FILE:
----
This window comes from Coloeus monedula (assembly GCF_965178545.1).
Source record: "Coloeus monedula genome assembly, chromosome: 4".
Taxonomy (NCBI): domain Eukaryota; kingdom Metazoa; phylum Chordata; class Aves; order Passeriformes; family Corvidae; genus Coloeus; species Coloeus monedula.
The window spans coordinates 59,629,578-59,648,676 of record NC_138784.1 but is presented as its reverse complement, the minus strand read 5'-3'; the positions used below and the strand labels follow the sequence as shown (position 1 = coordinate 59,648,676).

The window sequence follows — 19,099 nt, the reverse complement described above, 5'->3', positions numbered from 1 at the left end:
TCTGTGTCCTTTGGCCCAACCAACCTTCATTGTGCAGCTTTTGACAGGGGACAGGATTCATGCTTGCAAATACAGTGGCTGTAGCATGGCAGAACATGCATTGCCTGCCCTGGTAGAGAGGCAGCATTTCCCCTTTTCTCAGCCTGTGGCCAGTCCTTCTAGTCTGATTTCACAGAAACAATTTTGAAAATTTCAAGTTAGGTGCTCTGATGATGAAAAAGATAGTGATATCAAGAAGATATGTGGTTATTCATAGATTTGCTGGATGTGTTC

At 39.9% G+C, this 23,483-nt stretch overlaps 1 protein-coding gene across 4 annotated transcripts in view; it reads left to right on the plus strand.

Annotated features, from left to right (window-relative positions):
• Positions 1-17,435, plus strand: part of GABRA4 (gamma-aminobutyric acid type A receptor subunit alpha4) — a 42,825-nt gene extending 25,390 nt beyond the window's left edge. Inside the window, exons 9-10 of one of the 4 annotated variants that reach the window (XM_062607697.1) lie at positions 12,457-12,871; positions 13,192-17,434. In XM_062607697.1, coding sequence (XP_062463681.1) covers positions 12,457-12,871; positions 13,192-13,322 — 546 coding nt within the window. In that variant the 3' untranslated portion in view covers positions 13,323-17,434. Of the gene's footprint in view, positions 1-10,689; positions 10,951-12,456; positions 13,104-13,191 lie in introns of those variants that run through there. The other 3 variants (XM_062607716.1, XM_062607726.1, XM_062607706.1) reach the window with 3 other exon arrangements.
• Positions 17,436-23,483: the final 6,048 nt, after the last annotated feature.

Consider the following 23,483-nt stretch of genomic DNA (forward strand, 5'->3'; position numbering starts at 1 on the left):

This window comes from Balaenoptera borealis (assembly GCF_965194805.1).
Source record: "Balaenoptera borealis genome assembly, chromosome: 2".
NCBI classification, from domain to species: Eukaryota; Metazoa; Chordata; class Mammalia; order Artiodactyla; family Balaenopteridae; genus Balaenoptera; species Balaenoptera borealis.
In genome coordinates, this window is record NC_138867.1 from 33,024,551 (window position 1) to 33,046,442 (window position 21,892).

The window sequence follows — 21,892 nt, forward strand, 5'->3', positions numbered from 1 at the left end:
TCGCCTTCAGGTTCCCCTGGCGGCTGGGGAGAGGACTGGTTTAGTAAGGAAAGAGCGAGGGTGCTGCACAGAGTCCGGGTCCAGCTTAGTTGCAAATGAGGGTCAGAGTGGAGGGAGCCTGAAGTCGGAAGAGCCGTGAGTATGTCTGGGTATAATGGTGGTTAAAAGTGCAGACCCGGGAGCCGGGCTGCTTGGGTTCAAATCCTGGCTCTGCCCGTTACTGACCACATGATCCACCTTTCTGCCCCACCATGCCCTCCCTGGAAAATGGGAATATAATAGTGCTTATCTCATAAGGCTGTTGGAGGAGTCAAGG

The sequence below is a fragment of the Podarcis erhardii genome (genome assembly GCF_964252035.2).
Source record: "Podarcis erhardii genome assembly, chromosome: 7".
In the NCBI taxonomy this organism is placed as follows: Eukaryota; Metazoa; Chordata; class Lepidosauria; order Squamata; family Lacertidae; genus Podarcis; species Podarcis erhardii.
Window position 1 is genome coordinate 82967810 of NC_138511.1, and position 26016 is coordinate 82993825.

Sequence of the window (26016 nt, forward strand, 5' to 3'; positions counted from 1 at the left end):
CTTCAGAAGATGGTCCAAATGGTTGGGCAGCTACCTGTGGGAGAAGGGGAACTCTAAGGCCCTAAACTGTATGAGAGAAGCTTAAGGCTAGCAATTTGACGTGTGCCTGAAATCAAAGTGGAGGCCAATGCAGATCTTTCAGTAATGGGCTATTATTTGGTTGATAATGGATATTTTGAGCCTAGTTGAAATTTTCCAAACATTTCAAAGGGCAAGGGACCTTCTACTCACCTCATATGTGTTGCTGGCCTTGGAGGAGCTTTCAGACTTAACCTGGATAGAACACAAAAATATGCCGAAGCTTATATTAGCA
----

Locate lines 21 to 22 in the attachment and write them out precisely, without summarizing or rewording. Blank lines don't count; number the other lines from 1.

Window position 1 is genome coordinate 82967810 of NC_138511.1, and position 26016 is coordinate 82993825.

Sequence of the window (26016 nt, forward strand, 5' to 3'; positions counted from 1 at the left end):